Weeks later, I arrive at the town's tiny courthouse. There are three cops standing outside, including the jackass who ticketed me. They check my letter to make sure I am qualified to enter. Clearly, it is Court Day in Mountain View because when we enter the room, it is filled with people equally perplexed as I.

I approached the desk and speak with the court clerk, a nice woman named Molly. I express my desire to tell my side of the story, to contest the charges and in a sing-song voice she will use all day long, Molly gently advises against it.

"Frankly speaking, you would not speak to the judge today but you would register your contest. Then, if wanted to get representation and take this to trial ... "

There's that word again! Holy christ. How did I become a criminal so quickly? I felt like I was trapped in a Tom T. Hall song.

"Or you could take the plea and pay your fine today." Here she used a tone of voice that clearly said, 'Trust me, honey, this is the better deal. We do this all day long.'

I wasn't ready to give up just yet. "But you don't understand, I disagree vehemently with the ticket. I'd like to speak to a judge and contest this."

"Frankly dear, I suggest you take some time to think about it."

I looked around and saw Mountain View's entire police force - all six of 'em - crammed into the hallway. They were glaring in several directions and they all exuded this horrible sense of unearned entitlement.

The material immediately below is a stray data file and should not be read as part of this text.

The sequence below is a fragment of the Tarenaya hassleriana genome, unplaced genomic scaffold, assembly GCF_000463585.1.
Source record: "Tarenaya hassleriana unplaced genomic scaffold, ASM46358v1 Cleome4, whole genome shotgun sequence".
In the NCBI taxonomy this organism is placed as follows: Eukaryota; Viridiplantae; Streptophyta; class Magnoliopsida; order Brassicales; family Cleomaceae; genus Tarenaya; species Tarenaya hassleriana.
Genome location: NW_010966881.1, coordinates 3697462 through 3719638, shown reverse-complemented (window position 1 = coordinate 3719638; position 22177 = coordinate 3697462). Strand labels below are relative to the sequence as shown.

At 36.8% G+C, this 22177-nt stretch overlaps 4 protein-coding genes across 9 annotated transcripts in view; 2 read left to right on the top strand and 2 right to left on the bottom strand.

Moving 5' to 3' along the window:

A trap, indeed.

With a sick feeling of surrender, I eventually wrote those motherfuckers a check with commentary in the notes section: "Donation." When handing my savings money over to the clerk lady, I noticed she had a map behind her. I asked her, "Just how big is Mountain View anyway? Is it here on your map?" 

She cheerily pointed it out to me, all 12 square blocks of it. (That's .1 square miles.) Proudly she relayed the town's history. "We were incorporated in 1904 and we still have all the old books. They're quite interesting to read. There was one complaint in the early 1900s about a cow trespassing on their neighbors lawn!" She thought it was the quaintest fucking thing ever. I wanted to smack her.

"And you've never had the urge to incorporate into Denver or Wheatridge?"

"No, we have considered it but we prefer to have our own town." 

So, I left that double-wide courthouse with some begrudging respect for the little town. I mean, who doesn't love a David & Goliath story? The tale of a small but mighty entity resisting big, modern-day forces that are robbing us of our Amirrrrican values?

Those seeds of warm fuzzy lasted until I went home and Googled the shit out of Mountain View. I then discovered that the sweet little town has quite a dubious reputation, and none of it very sweet at all. Far as I can tell, the town keeps its police force employed not to serve and protect, but to grift. Mountain View isn't a town, it's a hungry aggressive spider, snagging flies as they pass by. (Some might argue it's actually a frog, with a very long tongue.)